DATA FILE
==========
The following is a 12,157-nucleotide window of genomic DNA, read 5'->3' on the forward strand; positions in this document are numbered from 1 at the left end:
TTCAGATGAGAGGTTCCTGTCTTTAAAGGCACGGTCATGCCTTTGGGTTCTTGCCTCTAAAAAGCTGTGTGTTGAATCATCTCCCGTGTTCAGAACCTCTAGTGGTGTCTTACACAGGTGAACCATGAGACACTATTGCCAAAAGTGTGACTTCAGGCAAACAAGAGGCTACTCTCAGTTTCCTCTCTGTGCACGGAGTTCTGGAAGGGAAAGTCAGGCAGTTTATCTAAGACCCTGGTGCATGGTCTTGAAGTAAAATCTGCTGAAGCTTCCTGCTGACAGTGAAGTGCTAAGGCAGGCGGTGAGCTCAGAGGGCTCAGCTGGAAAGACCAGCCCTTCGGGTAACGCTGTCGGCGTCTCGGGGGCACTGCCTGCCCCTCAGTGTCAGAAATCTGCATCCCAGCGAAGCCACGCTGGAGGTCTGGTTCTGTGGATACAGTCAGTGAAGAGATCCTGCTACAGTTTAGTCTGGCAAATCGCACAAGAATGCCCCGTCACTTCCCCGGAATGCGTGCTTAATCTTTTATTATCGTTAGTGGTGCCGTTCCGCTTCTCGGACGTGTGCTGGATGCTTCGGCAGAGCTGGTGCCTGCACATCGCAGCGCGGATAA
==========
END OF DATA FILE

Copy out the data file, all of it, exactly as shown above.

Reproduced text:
The following is a 12,157-nucleotide window of genomic DNA, read 5'->3' on the forward strand; positions in this document are numbered from 1 at the left end:
TTCAGATGAGAGGTTCCTGTCTTTAAAGGCACGGTCATGCCTTTGGGTTCTTGCCTCTAAAAAGCTGTGTGTTGAATCATCTCCCGTGTTCAGAACCTCTAGTGGTGTCTTACACAGGTGAACCATGAGACACTATTGCCAAAAGTGTGACTTCAGGCAAACAAGAGGCTACTCTCAGTTTCCTCTCTGTGCACGGAGTTCTGGAAGGGAAAGTCAGGCAGTTTATCTAAGACCCTGGTGCATGGTCTTGAAGTAAAATCTGCTGAAGCTTCCTGCTGACAGTGAAGTGCTAAGGCAGGCGGTGAGCTCAGAGGGCTCAGCTGGAAAGACCAGCCCTTCGGGTAACGCTGTCGGCGTCTCGGGGGCACTGCCTGCCCCTCAGTGTCAGAAATCTGCATCCCAGCGAAGCCACGCTGGAGGTCTGGTTCTGTGGATACAGTCAGTGAAGAGATCCTGCTACAGTTTAGTCTGGCAAATCGCACAAGAATGCCCCGTCACTTCCCCGGAATGCGTGCTTAATCTTTTATTATCGTTAGTGGTGCCGTTCCGCTTCTCGGACGTGTGCTGGATGCTTCGGCAGAGCTGGTGCCTGCACATCGCAGCGCGGATAA